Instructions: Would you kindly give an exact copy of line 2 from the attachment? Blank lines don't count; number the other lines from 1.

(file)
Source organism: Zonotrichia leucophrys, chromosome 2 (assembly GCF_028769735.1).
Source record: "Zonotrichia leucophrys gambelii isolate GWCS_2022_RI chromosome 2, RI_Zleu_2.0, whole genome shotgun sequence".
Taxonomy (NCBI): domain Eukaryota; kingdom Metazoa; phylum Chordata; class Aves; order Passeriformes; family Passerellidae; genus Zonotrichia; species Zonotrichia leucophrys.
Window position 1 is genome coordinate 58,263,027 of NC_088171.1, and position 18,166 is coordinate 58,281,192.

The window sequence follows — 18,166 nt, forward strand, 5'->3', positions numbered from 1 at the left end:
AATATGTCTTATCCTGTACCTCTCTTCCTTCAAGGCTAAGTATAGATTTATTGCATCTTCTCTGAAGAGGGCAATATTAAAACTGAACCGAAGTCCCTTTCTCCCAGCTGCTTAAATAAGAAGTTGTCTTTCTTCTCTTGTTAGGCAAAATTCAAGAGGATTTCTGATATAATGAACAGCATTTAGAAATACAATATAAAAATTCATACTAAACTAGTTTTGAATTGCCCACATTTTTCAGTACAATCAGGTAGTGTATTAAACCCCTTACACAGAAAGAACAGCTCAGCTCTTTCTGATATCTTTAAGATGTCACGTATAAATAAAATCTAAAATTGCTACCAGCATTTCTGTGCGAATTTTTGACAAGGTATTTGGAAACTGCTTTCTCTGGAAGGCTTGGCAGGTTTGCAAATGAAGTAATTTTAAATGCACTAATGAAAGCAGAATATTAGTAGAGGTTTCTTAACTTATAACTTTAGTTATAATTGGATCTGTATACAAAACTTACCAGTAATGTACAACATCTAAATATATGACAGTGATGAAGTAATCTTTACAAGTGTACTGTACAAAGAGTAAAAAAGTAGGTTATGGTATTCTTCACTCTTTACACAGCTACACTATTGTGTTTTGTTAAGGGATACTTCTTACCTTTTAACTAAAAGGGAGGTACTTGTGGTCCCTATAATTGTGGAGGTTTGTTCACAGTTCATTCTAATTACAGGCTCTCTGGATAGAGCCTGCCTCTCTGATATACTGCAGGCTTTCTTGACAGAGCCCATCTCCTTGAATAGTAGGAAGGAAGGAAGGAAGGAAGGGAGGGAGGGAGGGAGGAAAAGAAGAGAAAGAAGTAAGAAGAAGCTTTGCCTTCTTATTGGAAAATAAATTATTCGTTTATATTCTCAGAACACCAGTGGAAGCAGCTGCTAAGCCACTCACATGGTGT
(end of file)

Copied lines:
Source record: "Zonotrichia leucophrys gambelii isolate GWCS_2022_RI chromosome 2, RI_Zleu_2.0, whole genome shotgun sequence".